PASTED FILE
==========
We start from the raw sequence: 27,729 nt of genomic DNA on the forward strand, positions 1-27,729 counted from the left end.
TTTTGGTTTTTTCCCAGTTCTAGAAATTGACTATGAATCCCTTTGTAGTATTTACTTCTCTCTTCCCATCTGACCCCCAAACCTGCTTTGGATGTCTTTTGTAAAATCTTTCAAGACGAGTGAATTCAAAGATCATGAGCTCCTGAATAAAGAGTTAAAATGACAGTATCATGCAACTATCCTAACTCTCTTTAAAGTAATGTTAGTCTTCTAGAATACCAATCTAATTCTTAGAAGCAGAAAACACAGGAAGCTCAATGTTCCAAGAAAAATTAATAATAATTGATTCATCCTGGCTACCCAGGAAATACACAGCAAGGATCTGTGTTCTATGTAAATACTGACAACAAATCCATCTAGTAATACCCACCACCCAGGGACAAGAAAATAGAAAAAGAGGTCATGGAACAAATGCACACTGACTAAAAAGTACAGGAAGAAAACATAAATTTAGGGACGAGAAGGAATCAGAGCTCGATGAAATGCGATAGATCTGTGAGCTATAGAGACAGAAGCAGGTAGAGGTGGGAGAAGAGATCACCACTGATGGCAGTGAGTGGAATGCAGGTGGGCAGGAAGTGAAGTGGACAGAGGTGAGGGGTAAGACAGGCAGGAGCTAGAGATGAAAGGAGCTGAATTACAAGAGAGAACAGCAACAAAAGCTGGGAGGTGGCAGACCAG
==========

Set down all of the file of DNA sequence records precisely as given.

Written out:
We start from the raw sequence: 27,729 nt of genomic DNA on the forward strand, positions 1-27,729 counted from the left end.
TTTTGGTTTTTTCCCAGTTCTAGAAATTGACTATGAATCCCTTTGTAGTATTTACTTCTCTCTTCCCATCTGACCCCCAAACCTGCTTTGGATGTCTTTTGTAAAATCTTTCAAGACGAGTGAATTCAAAGATCATGAGCTCCTGAATAAAGAGTTAAAATGACAGTATCATGCAACTATCCTAACTCTCTTTAAAGTAATGTTAGTCTTCTAGAATACCAATCTAATTCTTAGAAGCAGAAAACACAGGAAGCTCAATGTTCCAAGAAAAATTAATAATAATTGATTCATCCTGGCTACCCAGGAAATACACAGCAAGGATCTGTGTTCTATGTAAATACTGACAACAAATCCATCTAGTAATACCCACCACCCAGGGACAAGAAAATAGAAAAAGAGGTCATGGAACAAATGCACACTGACTAAAAAGTACAGGAAGAAAACATAAATTTAGGGACGAGAAGGAATCAGAGCTCGATGAAATGCGATAGATCTGTGAGCTATAGAGACAGAAGCAGGTAGAGGTGGGAGAAGAGATCACCACTGATGGCAGTGAGTGGAATGCAGGTGGGCAGGAAGTGAAGTGGACAGAGGTGAGGGGTAAGACAGGCAGGAGCTAGAGATGAAAGGAGCTGAATTACAAGAGAGAACAGCAACAAAAGCTGGGAGGTGGCAGACCAG